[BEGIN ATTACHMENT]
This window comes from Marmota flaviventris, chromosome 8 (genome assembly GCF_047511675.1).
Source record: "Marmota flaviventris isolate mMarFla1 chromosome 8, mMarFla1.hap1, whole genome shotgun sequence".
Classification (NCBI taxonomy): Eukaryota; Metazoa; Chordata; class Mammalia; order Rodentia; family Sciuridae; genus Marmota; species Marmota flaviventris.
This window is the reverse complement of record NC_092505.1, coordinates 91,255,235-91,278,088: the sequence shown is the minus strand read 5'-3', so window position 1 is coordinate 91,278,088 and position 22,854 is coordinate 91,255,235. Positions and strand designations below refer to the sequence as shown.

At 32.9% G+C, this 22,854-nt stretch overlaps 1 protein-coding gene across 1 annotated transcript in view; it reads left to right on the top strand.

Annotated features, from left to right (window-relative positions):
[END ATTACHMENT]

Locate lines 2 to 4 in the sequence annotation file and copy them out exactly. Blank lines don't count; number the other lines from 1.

Source record: "Marmota flaviventris isolate mMarFla1 chromosome 8, mMarFla1.hap1, whole genome shotgun sequence".
Classification (NCBI taxonomy): Eukaryota; Metazoa; Chordata; class Mammalia; order Rodentia; family Sciuridae; genus Marmota; species Marmota flaviventris.
This window is the reverse complement of record NC_092505.1, coordinates 91,255,235-91,278,088: the sequence shown is the minus strand read 5'-3', so window position 1 is coordinate 91,278,088 and position 22,854 is coordinate 91,255,235. Positions and strand designations below refer to the sequence as shown.